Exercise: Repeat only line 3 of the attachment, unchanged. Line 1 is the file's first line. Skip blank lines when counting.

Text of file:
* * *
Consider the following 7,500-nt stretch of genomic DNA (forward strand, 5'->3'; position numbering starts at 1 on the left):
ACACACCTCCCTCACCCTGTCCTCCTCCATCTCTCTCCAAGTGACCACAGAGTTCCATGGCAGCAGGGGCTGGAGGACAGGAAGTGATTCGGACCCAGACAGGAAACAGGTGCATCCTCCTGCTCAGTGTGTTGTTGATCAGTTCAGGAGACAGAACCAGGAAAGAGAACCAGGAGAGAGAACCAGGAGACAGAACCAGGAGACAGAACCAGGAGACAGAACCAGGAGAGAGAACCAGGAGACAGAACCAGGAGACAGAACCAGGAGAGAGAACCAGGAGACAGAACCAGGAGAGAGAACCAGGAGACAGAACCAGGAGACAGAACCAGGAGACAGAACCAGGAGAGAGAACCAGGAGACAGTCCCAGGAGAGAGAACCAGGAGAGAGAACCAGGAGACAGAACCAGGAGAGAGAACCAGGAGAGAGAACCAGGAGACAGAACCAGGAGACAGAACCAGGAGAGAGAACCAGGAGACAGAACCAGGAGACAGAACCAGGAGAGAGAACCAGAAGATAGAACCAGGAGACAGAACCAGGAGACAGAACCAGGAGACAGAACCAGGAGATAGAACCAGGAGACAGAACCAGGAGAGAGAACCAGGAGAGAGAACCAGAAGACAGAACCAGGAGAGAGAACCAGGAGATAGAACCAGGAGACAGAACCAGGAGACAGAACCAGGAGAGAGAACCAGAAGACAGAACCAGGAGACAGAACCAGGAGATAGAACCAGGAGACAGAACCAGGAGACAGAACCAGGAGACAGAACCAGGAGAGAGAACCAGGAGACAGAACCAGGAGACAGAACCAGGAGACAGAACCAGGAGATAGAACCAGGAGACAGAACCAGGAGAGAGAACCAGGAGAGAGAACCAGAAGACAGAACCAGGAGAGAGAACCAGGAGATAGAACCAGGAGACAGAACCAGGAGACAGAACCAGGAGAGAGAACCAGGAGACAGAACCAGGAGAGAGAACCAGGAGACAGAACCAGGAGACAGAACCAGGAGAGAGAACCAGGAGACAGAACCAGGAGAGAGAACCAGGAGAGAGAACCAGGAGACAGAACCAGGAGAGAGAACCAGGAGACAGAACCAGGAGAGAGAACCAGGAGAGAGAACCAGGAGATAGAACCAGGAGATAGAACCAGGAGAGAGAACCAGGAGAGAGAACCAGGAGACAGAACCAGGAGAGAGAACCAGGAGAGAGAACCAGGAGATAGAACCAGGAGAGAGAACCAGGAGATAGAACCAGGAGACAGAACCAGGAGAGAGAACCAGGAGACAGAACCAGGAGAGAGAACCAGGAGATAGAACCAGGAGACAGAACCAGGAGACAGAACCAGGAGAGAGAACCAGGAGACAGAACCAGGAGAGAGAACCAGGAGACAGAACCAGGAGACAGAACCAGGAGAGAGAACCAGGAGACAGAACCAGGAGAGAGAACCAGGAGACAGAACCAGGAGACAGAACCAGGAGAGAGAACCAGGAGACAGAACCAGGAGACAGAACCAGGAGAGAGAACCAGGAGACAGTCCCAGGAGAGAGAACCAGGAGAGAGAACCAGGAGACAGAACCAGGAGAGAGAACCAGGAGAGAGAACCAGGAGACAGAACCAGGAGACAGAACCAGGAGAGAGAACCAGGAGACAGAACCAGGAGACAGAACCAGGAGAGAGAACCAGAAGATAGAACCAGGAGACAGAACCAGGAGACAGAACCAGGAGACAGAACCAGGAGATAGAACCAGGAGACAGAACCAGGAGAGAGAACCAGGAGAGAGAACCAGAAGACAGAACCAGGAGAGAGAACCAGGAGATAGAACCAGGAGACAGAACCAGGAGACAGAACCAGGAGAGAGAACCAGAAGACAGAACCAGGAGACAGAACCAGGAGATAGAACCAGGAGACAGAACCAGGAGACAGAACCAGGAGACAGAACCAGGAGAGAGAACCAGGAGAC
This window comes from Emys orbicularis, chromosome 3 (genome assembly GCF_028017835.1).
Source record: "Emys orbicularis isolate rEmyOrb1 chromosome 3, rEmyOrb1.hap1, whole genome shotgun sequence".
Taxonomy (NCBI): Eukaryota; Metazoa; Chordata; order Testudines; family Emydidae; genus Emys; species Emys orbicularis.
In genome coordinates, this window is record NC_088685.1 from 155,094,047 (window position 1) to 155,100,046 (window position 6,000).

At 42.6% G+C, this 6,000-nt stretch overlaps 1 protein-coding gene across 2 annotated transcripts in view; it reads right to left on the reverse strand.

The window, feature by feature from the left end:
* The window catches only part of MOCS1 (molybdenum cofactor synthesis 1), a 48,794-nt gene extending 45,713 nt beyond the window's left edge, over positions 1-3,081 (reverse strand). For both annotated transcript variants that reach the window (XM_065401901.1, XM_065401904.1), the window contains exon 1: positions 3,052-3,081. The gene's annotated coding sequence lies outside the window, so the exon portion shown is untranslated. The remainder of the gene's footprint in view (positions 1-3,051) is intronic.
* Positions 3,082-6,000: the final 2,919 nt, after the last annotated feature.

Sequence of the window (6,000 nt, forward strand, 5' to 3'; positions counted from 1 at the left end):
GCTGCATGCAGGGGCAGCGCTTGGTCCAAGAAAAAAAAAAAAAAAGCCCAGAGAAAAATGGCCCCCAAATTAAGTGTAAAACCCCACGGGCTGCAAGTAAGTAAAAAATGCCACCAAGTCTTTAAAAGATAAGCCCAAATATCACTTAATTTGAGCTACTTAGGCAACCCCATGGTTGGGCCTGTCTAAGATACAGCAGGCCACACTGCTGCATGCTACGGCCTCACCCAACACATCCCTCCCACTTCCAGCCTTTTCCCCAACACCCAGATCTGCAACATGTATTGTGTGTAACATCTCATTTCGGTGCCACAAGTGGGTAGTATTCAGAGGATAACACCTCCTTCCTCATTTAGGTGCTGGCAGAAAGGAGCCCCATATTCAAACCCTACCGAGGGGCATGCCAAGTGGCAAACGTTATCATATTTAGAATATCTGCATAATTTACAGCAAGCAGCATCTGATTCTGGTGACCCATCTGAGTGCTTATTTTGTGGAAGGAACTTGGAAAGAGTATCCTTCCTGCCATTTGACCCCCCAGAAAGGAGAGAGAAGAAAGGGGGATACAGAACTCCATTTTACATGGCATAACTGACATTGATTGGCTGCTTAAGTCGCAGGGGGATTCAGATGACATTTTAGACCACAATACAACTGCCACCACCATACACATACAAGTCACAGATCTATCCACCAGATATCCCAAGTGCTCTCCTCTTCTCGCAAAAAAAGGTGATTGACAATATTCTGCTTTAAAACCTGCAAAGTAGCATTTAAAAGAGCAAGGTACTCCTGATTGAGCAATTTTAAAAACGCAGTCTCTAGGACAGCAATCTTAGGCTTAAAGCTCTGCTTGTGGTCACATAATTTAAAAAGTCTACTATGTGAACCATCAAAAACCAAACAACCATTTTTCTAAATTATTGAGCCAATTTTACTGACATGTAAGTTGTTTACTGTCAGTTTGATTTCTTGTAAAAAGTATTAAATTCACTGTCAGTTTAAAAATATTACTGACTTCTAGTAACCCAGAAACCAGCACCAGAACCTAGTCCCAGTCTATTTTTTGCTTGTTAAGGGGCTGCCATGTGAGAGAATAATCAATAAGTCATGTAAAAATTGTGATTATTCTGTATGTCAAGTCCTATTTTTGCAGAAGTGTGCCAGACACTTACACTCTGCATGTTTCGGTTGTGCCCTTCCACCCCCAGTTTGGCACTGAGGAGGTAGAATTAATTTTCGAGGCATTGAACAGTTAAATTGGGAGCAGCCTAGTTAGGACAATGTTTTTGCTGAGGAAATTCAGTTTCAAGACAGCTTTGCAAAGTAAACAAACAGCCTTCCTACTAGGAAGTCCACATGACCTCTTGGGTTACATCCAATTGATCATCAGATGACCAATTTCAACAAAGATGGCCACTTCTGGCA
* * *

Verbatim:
This window comes from Emys orbicularis, chromosome 3 (genome assembly GCF_028017835.1).